Ambassador Marja Lehto from Finland is the candidate of the Nordic countries for the membership of the International Law Commission (ILC) for the term 2017–2021.
Dr Lehto's curriculum vitae is impressive: Ambassador, Senior Expert, Chair of the Executive Board of Justice Rapid Response, Director of the Unit for Public International Law in the Finnish MFA.
The curriculum vitae might soon get an addition. Dr. Lehto is the candidate of Finland and the other Nordic countries for the membership of the International Law Commission for the term 2017–2021. As a subsidiary organ of the United Nations General Assembly, the ILC's mission is the progressive development and codification of international law.
“I’ve worked most of my career with international law – enhancing its development, implementation and respect,” Dr Lehto states. “It is my life’s work.”
During her career, Dr Lehto has contributed to the elaboration of major conventions as well as to legal negotiations at the international and European level. She has extensive international experience and proven skills to generate compromises.
Furthermore, she has earned widespread recognition for her academic work, which ranges from the law of the sea to the law of the UN Charter, international criminal law and humanitarian law.
Dr Lehto knows the United Nations from the time she worked as the legal adviser of Finland's Permanent Mission to the UN from 1995 to 2000. Since then, she has returned to the UN on several occasions, participating in discussions and negotiations on international law, e.g. during the annual International Law Week.
"The composition of the ILC, consisting of both scholars and practitioners with recognized competence in international law, ensures that it will remain sensitive to the realities of international relations," Lehto says.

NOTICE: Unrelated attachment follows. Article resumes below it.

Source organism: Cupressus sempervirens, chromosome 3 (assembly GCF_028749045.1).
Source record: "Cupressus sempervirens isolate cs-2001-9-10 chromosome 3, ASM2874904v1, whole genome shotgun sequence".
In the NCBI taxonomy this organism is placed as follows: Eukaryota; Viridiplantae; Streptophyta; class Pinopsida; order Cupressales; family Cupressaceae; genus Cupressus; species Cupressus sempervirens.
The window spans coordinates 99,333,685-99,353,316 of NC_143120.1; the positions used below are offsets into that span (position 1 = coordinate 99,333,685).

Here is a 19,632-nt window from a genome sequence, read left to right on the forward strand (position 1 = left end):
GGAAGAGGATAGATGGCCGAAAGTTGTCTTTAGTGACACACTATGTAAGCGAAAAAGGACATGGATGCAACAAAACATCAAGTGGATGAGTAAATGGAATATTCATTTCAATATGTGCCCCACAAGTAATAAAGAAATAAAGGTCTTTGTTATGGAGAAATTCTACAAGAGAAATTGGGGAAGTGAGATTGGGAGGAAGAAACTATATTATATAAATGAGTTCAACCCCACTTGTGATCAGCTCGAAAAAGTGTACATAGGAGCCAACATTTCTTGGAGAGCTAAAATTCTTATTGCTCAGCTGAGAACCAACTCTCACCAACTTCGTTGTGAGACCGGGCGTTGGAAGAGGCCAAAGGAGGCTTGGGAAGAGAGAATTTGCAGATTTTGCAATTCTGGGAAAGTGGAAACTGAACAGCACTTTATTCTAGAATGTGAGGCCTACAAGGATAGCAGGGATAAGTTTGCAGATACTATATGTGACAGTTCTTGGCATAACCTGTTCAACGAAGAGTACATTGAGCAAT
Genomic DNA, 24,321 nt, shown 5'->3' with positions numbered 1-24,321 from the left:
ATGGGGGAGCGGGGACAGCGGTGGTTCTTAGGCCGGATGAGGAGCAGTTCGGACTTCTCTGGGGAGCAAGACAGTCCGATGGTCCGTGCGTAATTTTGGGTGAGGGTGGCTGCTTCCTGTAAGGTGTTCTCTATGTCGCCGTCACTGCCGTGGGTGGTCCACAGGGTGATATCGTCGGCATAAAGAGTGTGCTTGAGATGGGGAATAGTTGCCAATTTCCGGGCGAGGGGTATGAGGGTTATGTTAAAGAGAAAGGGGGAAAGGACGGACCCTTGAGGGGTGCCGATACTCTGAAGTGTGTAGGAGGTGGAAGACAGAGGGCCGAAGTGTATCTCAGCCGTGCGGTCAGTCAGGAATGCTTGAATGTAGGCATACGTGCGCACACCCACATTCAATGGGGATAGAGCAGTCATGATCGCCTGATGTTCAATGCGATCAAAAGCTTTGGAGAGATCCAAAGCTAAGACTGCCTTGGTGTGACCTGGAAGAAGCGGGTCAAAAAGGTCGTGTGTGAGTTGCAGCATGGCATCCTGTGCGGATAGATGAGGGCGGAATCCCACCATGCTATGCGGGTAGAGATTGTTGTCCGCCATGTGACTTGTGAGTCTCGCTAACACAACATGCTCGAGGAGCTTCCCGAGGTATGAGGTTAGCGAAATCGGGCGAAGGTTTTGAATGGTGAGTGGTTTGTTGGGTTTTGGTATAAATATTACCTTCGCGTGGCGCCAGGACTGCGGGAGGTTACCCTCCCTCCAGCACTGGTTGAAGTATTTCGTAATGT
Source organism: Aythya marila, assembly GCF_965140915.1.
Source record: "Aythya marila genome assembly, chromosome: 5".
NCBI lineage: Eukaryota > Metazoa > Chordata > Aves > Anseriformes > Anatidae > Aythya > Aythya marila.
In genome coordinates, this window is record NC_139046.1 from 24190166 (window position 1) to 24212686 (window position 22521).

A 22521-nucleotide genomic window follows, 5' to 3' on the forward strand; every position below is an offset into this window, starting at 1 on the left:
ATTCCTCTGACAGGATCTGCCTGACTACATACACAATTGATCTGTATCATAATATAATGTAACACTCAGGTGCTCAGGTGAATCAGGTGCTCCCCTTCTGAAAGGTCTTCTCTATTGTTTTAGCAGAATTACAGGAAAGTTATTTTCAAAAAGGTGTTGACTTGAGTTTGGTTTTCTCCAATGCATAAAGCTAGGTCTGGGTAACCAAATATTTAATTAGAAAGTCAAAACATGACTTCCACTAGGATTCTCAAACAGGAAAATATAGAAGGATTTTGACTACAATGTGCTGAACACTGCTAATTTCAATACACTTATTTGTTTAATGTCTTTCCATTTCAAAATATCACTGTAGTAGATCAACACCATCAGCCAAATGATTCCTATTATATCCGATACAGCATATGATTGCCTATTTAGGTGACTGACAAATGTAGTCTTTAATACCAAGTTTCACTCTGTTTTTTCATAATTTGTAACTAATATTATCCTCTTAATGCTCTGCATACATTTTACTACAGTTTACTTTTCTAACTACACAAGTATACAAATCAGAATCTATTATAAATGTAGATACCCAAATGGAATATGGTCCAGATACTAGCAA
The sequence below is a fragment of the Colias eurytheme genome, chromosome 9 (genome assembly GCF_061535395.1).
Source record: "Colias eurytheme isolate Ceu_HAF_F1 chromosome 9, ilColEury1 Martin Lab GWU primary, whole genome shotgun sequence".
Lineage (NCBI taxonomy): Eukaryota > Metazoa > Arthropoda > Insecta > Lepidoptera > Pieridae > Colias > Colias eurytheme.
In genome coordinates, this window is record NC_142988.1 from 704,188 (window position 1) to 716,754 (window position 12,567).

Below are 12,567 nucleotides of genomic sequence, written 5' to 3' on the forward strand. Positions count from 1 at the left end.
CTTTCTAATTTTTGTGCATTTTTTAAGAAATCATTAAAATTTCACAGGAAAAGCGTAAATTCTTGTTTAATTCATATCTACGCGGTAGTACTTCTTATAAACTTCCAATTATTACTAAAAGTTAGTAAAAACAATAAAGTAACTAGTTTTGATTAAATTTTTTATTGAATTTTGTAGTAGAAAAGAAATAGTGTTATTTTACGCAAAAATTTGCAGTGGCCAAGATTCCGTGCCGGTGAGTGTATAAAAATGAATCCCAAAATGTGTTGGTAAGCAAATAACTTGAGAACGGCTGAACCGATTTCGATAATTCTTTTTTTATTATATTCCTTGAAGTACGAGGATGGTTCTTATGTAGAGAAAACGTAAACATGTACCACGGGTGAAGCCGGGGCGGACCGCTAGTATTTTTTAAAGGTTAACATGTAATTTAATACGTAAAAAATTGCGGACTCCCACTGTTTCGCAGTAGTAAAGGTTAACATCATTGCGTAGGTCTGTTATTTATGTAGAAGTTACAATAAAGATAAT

“I think my international and UN experience would be an asset in the ILC."
Nordic lawyers have contributed to the work of the ILC from its first years. Dr Marie Jacobsson from Sweden will step down next year after two terms in the Commission. Two Finns have held a seat in the ILC: Professor Erik Castrén (1962–1971) and Professor Martti Koskenniemi (2002–2007).
"The Nordic countries have much to offer in international law," Lehto says.
"Rule of law and human rights are an important part of the Nordic legal tradition. The Nordics are known to be pragmatic and constructive interlocutors, not afraid of working hard or meeting challenges."
Lehto is one of the few female candidates who have so far sought membership in the ILC for the period of 2017–2021. At present, the Commission has only two female members out of 34. The glass ceiling broke only in 2002, when the first two female members were elected.
"The ILC needs members with experience from the UN and negotiation skills. The Commission would also benefit from a better gender balance. It is furthermore important that the Nordic perspective continues to be represented in the committee,” Lehto adds.
Dr Marie Jacobsson who has had a seat in the ILC since 2007 has described Lehto as 'the epitome of law and diplomacy' and has said, that Lehto's contribution to the ILC would be of substantial importance.
"The legal relations between states have become increasingly complicated, which underlines the need for high-quality legal expertise and considered legal work. The ILC provides in this respect an additional resource for states – all states,” Dr Lehto states.
”I am a strong believer in the continued relevance of the ILC's work.”
Mika M. Niskanen